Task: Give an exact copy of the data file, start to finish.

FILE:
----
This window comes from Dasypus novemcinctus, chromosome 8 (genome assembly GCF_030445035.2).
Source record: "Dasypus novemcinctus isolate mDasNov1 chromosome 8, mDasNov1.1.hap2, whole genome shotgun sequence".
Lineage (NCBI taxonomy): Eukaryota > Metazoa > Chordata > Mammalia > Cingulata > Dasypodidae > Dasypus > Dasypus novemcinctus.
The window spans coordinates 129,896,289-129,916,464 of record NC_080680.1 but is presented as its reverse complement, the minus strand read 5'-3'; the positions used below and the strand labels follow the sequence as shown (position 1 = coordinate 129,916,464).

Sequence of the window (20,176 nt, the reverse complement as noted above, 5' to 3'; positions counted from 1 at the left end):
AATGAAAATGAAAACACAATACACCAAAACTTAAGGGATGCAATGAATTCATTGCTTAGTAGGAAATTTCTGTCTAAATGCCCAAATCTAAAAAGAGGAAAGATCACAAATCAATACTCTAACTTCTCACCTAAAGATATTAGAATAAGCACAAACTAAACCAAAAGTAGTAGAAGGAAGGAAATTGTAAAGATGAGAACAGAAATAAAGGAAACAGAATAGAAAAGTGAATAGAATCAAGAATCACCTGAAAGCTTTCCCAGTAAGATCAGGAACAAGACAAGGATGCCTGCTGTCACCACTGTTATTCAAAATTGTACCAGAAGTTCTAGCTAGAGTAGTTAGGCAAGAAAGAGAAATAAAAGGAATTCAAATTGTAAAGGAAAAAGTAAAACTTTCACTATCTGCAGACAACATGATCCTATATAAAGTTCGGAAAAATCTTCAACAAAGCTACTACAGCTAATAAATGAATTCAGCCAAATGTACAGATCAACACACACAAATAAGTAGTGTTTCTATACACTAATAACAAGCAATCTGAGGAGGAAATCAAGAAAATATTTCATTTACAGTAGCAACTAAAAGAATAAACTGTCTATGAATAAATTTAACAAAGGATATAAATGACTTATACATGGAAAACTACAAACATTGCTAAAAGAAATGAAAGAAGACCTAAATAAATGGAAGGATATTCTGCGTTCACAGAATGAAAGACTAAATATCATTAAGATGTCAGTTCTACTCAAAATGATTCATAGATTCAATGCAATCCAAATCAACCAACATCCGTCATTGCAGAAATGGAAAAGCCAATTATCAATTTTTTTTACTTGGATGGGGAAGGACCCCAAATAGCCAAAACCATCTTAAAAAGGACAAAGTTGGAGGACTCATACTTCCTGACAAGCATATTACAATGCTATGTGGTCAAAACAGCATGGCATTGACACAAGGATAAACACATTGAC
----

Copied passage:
This window comes from Dasypus novemcinctus, chromosome 8 (genome assembly GCF_030445035.2).
Source record: "Dasypus novemcinctus isolate mDasNov1 chromosome 8, mDasNov1.1.hap2, whole genome shotgun sequence".
Lineage (NCBI taxonomy): Eukaryota > Metazoa > Chordata > Mammalia > Cingulata > Dasypodidae > Dasypus > Dasypus novemcinctus.
The window spans coordinates 129,896,289-129,916,464 of record NC_080680.1 but is presented as its reverse complement, the minus strand read 5'-3'; the positions used below and the strand labels follow the sequence as shown (position 1 = coordinate 129,916,464).

Sequence of the window (20,176 nt, the reverse complement as noted above, 5' to 3'; positions counted from 1 at the left end):
AATGAAAATGAAAACACAATACACCAAAACTTAAGGGATGCAATGAATTCATTGCTTAGTAGGAAATTTCTGTCTAAATGCCCAAATCTAAAAAGAGGAAAGATCACAAATCAATACTCTAACTTCTCACCTAAAGATATTAGAATAAGCACAAACTAAACCAAAAGTAGTAGAAGGAAGGAAATTGTAAAGATGAGAACAGAAATAAAGGAAACAGAATAGAAAAGTGAATAGAATCAAGAATCACCTGAAAGCTTTCCCAGTAAGATCAGGAACAAGACAAGGATGCCTGCTGTCACCACTGTTATTCAAAATTGTACCAGAAGTTCTAGCTAGAGTAGTTAGGCAAGAAAGAGAAATAAAAGGAATTCAAATTGTAAAGGAAAAAGTAAAACTTTCACTATCTGCAGACAACATGATCCTATATAAAGTTCGGAAAAATCTTCAACAAAGCTACTACAGCTAATAAATGAATTCAGCCAAATGTACAGATCAACACACACAAATAAGTAGTGTTTCTATACACTAATAACAAGCAATCTGAGGAGGAAATCAAGAAAATATTTCATTTACAGTAGCAACTAAAAGAATAAACTGTCTATGAATAAATTTAACAAAGGATATAAATGACTTATACATGGAAAACTACAAACATTGCTAAAAGAAATGAAAGAAGACCTAAATAAATGGAAGGATATTCTGCGTTCACAGAATGAAAGACTAAATATCATTAAGATGTCAGTTCTACTCAAAATGATTCATAGATTCAATGCAATCCAAATCAACCAACATCCGTCATTGCAGAAATGGAAAAGCCAATTATCAATTTTTTTTACTTGGATGGGGAAGGACCCCAAATAGCCAAAACCATCTTAAAAAGGACAAAGTTGGAGGACTCATACTTCCTGACAAGCATATTACAATGCTATGTGGTCAAAACAGCATGGCATTGACACAAGGATAAACACATTGAC